UNITED STATES DISTRICT COURT EASTERN DISTRICT OF CALIFORNIA
February 12, 2013
TOMMY RAY BROWN,
A R. M. DIAZ, WARDEN, RESPONDENT.
The opinion of the court was delivered by: Sheila K. Oberto United States Magistrate Judge
ORDER DISMISSING THE PETITION FOR WRIT OF HABEAS CORPUS WITHOUT LEAVE TO AMEND (DOC. 1) ORDER DECLINING TO ISSUE CERTIFICATE OF APPEALABILITY AND DIRECTING THE CLERK TO CLOSE THE ACTION
Petitioner is a state prisoner proceeding pro se and in forma pauperis with a petition for writ of habeas corpus pursuant to 28 U.S.C. § 2254. Pursuant to 28 U.S.C. § 636(c)(1), Petitioner has consented to the jurisdiction of the United States Magistrate Judge to conduct all further proceedings in the case, including the entry of final judgment, by manifesting consent in a signed writing filed by Petitioner on December 6, 2012 (doc. 5). Pending before the Court is the petition, which was filed on November 15, 2012.
I. Screening the Petition
Rule 4 of the Rules Governing § 2254 Cases in the United States District Courts (Habeas Rules) requires the Court to make a preliminary review of each petition for writ of habeas corpus. The Court must summarily dismiss a petition "[i]f it plainly appears from the petition and any attached exhibits that the petitioner is not entitled to relief in the district court...." Habeas Rule 4; O'Bremski v. Maass, 915 F.2d 418, 420 (9th Cir. 1990); see also Hendricks v. Vasquez, 908 F.2d 490 (9th Cir. 1990). Habeas Rule 2(c) requires that a petition 1) specify all grounds of relief available to the Petitioner; 2) state the facts supporting each ground; and 3) state the relief requested. Notice pleading is not sufficient; the petition must state facts that point to a real possibility of constitutional error. Rule 4, Advisory Committee Notes, 1976 Adoption; O'Bremski v. Maass, 915 F.2d at 420 (quoting Blackledge v. Allison, 431 U.S. 63, 75 n.7 (1977)). Allegations in a petition that are vague, conclusory, or palpably incredible are subject to summary dismissal. Hendricks v. Vasquez, 908 F.2d at 491.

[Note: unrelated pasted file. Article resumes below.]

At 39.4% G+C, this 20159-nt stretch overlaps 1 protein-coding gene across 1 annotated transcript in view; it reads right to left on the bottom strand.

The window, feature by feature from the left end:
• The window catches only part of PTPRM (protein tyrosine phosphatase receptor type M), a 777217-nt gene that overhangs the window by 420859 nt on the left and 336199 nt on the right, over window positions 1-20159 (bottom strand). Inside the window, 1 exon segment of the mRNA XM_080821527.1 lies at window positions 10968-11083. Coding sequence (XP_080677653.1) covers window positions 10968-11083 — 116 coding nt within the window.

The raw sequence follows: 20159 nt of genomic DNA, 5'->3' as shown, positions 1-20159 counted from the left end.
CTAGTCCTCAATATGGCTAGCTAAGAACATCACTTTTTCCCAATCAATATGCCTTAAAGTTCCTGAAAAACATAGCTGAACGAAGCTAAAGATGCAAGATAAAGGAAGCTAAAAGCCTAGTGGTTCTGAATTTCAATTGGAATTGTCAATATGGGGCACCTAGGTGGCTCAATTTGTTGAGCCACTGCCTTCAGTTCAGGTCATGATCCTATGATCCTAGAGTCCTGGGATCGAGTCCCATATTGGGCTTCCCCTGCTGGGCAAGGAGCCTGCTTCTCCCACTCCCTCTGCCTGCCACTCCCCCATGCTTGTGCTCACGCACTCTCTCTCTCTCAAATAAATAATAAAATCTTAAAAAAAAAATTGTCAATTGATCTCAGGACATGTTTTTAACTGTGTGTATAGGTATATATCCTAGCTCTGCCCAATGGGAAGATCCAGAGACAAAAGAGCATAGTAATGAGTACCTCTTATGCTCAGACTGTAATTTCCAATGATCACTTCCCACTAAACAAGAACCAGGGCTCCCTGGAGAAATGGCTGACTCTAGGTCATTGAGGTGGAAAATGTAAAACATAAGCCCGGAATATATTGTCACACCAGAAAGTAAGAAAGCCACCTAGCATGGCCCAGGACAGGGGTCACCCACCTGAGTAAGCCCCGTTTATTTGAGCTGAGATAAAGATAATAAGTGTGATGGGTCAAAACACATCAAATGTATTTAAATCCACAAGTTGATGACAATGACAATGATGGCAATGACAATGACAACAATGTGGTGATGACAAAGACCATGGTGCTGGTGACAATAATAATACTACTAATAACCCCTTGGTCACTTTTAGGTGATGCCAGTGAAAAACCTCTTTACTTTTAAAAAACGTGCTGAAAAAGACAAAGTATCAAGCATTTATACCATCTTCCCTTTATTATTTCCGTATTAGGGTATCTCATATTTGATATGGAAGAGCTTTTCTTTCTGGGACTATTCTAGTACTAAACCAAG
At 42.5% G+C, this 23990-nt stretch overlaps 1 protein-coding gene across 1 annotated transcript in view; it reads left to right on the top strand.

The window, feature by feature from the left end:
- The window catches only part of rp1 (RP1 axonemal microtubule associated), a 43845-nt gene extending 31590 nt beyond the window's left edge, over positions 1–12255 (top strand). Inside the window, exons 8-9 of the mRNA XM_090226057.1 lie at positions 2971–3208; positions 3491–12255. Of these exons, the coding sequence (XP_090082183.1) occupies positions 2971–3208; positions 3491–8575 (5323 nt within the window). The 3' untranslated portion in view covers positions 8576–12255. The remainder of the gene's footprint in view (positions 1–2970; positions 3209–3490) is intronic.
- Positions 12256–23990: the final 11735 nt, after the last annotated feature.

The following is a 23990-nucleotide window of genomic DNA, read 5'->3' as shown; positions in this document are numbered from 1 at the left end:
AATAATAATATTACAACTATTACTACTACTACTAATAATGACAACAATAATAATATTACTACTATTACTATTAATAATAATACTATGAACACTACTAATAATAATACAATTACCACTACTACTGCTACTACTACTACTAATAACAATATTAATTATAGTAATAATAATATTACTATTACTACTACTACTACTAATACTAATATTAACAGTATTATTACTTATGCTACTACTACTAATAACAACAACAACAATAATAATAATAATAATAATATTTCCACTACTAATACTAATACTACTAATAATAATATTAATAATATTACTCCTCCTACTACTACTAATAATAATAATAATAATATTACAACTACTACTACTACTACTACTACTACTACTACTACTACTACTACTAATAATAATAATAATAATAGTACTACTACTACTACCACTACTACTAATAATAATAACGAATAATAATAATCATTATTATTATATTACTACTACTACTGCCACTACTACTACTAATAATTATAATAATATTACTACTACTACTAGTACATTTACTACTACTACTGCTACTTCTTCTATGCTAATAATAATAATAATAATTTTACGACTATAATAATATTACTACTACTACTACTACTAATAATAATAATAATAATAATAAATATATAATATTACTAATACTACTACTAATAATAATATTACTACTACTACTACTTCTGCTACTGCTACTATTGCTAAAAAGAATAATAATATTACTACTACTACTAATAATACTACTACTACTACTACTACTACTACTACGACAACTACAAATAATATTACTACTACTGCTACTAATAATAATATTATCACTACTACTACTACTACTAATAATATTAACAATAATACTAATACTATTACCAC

The Court may dismiss a petition for writ of habeas corpus either on its own motion under Habeas Rule 4, pursuant to the respondent's motion to dismiss, or after an answer to the petition has been filed. Advisory Committee Notes to Habeas Rule 8, 1976 Adoption; see, Herbst v. Cook, 260 F.3d 1039, 1042-43 (9th Cir. 2001). However, a petition for habeas corpus should not be dismissed without leave to amend unless it appears that no tenable claim for relief can be pleaded were such leave granted. Jarvis v. Nelson, 440 F.2d 13, 14 (9th Cir. 1971).
Here, Petitioner alleges that he is an inmate of the California Substance Abuse Treatment Facility serving a sentence of "30 years to life, plus life, plus 16 years" imposed in the Superior Court of the State of California, County of San Diego, on January 4, 1991. (Pet., doc. 1, 1, 16.) Petitioner does not indicate whether his life term is with or without parole. Petitioner was assessed a loss of 360 days of good time credit as a result of having been found guilty of possessing an inmate-manufactured weapon in prison. Petitioner challenges the adequacy of the notice given to him of the re-issued disciplinary alleging the notice was a violation of his right to due process of law because it was one day late under the time limit established by California law, namely, Cal. Admin. Code, tit. 15, § 3320(a).*fn1 Petitioner affirmatively states that he does not contend that he was prejudiced in any respect by the allegedly late delivery of the notice. (Id. at 20.)
II. Failure to State Facts Entitling Petitioner to Relief for a Violation of the Due Process Clause Because the petition was filed after April 24, 1996, the effective date of the Antiterrorism and Effective Death Penalty Act of 1996 (AEDPA), the AEDPA applies in this proceeding. Lindh v. Murphy, 521 U.S. 320, 327 (1997), cert. denied, 522 U.S. 1008 (1997); Furman v. Wood, 190 F.3d 1002, 1004 (9th Cir. 1999).
A district court may entertain a petition for a writ of habeas corpus by a person in custody pursuant to the judgment of a state court only on the ground that the custody is in violation of the Constitution, laws, or treaties of the United States. 28 U.S.C. §§ 2254(a), 2241(c)(3); Williams v. Taylor, 529 U.S. 362, 375 n.7 (2000); Wilson v. Corcoran, 562 U.S. --, -, 131 S.Ct. 13, 16 (2010) (per curiam).
A. State Law Claim